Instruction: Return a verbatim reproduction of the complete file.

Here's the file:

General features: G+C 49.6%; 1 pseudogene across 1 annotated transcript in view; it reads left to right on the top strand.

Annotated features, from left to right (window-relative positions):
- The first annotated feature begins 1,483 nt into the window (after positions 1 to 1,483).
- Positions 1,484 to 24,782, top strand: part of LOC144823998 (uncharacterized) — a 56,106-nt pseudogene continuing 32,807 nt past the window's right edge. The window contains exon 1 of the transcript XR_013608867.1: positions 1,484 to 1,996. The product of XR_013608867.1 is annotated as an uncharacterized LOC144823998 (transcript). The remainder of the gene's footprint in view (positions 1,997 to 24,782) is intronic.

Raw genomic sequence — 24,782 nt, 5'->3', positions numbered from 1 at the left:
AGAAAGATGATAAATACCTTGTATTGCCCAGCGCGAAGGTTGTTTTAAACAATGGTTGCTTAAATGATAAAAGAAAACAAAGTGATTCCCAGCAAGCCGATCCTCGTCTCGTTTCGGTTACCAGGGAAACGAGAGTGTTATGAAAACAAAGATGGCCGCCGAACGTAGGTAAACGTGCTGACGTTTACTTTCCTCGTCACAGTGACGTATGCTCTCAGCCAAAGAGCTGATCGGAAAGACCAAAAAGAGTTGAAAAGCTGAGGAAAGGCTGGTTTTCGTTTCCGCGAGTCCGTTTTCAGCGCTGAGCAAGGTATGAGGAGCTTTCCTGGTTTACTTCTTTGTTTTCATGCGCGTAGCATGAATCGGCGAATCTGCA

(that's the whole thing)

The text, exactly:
General features: G+C 49.6%; 1 pseudogene across 1 annotated transcript in view; it reads left to right on the top strand.

Annotated features, from left to right (window-relative positions):
- The first annotated feature begins 1,483 nt into the window (after positions 1 to 1,483).
- Positions 1,484 to 24,782, top strand: part of LOC144823998 (uncharacterized) — a 56,106-nt pseudogene continuing 32,807 nt past the window's right edge. The window contains exon 1 of the transcript XR_013608867.1: positions 1,484 to 1,996. The product of XR_013608867.1 is annotated as an uncharacterized LOC144823998 (transcript). The remainder of the gene's footprint in view (positions 1,997 to 24,782) is intronic.

Raw genomic sequence — 24,782 nt, 5'->3', positions numbered from 1 at the left:
AGAAAGATGATAAATACCTTGTATTGCCCAGCGCGAAGGTTGTTTTAAACAATGGTTGCTTAAATGATAAAAGAAAACAAAGTGATTCCCAGCAAGCCGATCCTCGTCTCGTTTCGGTTACCAGGGAAACGAGAGTGTTATGAAAACAAAGATGGCCGCCGAACGTAGGTAAACGTGCTGACGTTTACTTTCCTCGTCACAGTGACGTATGCTCTCAGCCAAAGAGCTGATCGGAAAGACCAAAAAGAGTTGAAAAGCTGAGGAAAGGCTGGTTTTCGTTTCCGCGAGTCCGTTTTCAGCGCTGAGCAAGGTATGAGGAGCTTTCCTGGTTTACTTCTTTGTTTTCATGCGCGTAGCATGAATCGGCGAATCTGCA